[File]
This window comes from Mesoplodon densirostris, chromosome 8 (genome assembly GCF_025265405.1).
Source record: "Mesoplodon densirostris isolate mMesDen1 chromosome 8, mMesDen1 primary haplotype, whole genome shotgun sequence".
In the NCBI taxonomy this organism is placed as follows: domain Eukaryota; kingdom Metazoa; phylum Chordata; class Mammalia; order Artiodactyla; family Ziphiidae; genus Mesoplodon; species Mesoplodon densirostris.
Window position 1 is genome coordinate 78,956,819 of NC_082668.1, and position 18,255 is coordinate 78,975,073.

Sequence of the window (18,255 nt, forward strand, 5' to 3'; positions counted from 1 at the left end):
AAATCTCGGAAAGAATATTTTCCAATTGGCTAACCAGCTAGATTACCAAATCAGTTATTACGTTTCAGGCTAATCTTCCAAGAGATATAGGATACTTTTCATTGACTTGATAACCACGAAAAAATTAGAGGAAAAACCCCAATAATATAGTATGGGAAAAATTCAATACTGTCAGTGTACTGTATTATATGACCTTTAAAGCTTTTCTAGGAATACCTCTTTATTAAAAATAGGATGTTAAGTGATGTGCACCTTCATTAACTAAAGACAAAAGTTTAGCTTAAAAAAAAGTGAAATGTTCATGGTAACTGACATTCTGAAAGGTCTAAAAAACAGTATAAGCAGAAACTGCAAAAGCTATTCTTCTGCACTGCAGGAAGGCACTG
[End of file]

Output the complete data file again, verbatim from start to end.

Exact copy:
This window comes from Mesoplodon densirostris, chromosome 8 (genome assembly GCF_025265405.1).
Source record: "Mesoplodon densirostris isolate mMesDen1 chromosome 8, mMesDen1 primary haplotype, whole genome shotgun sequence".
In the NCBI taxonomy this organism is placed as follows: domain Eukaryota; kingdom Metazoa; phylum Chordata; class Mammalia; order Artiodactyla; family Ziphiidae; genus Mesoplodon; species Mesoplodon densirostris.
Window position 1 is genome coordinate 78,956,819 of NC_082668.1, and position 18,255 is coordinate 78,975,073.

Sequence of the window (18,255 nt, forward strand, 5' to 3'; positions counted from 1 at the left end):
AAATCTCGGAAAGAATATTTTCCAATTGGCTAACCAGCTAGATTACCAAATCAGTTATTACGTTTCAGGCTAATCTTCCAAGAGATATAGGATACTTTTCATTGACTTGATAACCACGAAAAAATTAGAGGAAAAACCCCAATAATATAGTATGGGAAAAATTCAATACTGTCAGTGTACTGTATTATATGACCTTTAAAGCTTTTCTAGGAATACCTCTTTATTAAAAATAGGATGTTAAGTGATGTGCACCTTCATTAACTAAAGACAAAAGTTTAGCTTAAAAAAAAGTGAAATGTTCATGGTAACTGACATTCTGAAAGGTCTAAAAAACAGTATAAGCAGAAACTGCAAAAGCTATTCTTCTGCACTGCAGGAAGGCACTG